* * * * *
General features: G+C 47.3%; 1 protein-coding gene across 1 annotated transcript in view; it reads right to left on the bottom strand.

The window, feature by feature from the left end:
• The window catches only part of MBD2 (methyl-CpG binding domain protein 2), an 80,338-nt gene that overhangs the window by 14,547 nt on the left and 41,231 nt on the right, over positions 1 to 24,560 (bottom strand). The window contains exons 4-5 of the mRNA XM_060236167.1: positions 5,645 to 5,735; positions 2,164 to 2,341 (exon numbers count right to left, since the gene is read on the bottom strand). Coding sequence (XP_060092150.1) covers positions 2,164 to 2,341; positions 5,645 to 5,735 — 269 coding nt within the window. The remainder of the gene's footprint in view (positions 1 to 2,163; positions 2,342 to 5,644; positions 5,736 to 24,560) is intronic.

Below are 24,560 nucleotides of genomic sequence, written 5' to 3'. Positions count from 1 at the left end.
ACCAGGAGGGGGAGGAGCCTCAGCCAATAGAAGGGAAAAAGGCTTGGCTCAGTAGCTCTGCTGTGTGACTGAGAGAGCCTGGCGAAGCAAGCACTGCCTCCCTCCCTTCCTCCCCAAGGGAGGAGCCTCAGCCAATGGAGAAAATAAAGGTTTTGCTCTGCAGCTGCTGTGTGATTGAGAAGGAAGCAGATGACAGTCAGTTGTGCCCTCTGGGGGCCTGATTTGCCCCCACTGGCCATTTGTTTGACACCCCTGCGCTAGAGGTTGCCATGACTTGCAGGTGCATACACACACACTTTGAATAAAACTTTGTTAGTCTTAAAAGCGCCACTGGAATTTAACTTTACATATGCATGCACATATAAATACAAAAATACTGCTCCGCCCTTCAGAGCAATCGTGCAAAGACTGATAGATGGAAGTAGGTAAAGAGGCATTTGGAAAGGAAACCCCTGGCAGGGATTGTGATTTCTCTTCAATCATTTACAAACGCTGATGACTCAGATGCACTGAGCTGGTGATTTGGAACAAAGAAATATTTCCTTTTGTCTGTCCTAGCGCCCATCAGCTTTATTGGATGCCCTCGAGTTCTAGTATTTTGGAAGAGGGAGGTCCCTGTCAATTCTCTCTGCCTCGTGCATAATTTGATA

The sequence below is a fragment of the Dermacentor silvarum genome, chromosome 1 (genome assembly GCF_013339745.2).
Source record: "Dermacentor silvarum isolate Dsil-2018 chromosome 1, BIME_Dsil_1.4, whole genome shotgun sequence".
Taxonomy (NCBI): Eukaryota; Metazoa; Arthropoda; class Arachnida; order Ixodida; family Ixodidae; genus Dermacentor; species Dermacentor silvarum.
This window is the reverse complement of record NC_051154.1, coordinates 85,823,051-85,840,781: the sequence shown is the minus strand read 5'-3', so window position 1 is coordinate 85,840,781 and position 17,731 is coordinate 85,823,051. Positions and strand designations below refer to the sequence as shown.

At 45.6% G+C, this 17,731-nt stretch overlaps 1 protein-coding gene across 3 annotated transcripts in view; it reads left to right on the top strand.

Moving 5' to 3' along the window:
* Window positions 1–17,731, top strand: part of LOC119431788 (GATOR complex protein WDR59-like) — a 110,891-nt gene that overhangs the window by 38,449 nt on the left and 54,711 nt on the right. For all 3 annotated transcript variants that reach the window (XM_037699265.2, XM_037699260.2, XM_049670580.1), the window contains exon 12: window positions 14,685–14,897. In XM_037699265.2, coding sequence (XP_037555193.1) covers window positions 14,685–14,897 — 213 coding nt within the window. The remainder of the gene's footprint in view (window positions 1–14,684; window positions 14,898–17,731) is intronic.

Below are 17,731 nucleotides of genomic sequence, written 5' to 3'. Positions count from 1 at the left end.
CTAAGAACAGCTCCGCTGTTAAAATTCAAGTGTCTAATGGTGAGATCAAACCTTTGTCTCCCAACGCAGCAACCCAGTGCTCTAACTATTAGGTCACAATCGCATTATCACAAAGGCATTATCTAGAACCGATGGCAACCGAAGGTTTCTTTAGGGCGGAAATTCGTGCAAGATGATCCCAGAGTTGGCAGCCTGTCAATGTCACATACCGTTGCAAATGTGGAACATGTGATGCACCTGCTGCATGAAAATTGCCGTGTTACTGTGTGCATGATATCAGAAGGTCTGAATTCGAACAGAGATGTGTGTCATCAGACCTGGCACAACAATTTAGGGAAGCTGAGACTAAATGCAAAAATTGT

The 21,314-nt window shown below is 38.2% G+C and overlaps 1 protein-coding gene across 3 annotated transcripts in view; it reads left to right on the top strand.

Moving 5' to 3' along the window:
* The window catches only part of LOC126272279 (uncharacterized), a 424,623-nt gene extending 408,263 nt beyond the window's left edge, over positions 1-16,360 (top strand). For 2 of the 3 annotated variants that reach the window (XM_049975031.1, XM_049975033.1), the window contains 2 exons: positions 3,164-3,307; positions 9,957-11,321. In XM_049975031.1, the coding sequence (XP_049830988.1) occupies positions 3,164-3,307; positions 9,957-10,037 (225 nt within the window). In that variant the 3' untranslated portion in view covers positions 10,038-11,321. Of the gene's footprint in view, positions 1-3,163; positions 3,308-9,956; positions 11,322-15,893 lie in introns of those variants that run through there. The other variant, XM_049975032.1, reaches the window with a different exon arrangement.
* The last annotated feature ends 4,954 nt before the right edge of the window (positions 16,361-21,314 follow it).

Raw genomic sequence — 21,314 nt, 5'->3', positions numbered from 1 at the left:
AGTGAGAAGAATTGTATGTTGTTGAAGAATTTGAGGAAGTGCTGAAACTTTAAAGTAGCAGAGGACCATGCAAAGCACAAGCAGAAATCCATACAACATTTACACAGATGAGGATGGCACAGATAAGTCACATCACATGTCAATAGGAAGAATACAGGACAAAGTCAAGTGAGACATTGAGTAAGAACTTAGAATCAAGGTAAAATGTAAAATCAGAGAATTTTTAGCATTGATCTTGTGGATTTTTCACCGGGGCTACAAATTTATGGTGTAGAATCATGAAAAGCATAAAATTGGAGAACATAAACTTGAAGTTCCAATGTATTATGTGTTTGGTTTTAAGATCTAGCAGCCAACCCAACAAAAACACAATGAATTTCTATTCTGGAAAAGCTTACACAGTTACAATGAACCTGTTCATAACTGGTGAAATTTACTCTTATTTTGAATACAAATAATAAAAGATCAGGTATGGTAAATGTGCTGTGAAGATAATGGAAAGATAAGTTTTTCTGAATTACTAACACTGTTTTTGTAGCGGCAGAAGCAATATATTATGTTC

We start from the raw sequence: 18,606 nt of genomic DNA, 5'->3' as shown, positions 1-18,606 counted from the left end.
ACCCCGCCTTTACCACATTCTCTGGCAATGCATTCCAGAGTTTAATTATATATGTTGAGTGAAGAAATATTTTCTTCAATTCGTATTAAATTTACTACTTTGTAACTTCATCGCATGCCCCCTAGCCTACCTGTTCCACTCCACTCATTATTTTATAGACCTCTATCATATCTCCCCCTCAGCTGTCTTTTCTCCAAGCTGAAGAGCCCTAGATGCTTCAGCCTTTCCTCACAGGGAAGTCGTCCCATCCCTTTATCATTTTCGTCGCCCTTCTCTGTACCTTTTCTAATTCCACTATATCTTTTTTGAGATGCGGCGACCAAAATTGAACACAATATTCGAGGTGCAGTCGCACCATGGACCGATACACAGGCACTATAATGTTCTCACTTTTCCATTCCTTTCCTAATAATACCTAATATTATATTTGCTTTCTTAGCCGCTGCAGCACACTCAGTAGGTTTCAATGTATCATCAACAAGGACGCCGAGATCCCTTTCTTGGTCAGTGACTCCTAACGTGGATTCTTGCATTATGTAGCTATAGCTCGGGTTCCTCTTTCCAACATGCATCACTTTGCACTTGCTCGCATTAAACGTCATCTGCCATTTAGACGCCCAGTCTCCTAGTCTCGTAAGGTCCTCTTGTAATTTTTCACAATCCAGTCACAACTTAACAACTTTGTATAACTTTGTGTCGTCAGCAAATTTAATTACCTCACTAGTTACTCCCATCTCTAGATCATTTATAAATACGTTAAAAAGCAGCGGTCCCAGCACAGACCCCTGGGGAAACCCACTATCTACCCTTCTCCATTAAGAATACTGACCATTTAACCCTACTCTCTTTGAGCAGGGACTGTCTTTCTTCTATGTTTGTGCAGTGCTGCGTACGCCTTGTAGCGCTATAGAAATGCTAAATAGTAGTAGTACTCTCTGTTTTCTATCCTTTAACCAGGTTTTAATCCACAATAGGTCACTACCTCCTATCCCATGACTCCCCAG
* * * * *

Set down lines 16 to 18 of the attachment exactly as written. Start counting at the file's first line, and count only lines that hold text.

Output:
Moving 5' to 3' along the window:
* The window catches only part of LOC126272279 (uncharacterized), a 424,623-nt gene extending 408,263 nt beyond the window's left edge, over positions 1-16,360 (top strand). For 2 of the 3 annotated variants that reach the window (XM_049975031.1, XM_049975033.1), the window contains 2 exons: positions 3,164-3,307; positions 9,957-11,321. In XM_049975031.1, the coding sequence (XP_049830988.1) occupies positions 3,164-3,307; positions 9,957-10,037 (225 nt within the window). In that variant the 3' untranslated portion in view covers positions 10,038-11,321. Of the gene's footprint in view, positions 1-3,163; positions 3,308-9,956; positions 11,322-15,893 lie in introns of those variants that run through there. The other variant, XM_049975032.1, reaches the window with a different exon arrangement.
* The last annotated feature ends 4,954 nt before the right edge of the window (positions 16,361-21,314 follow it).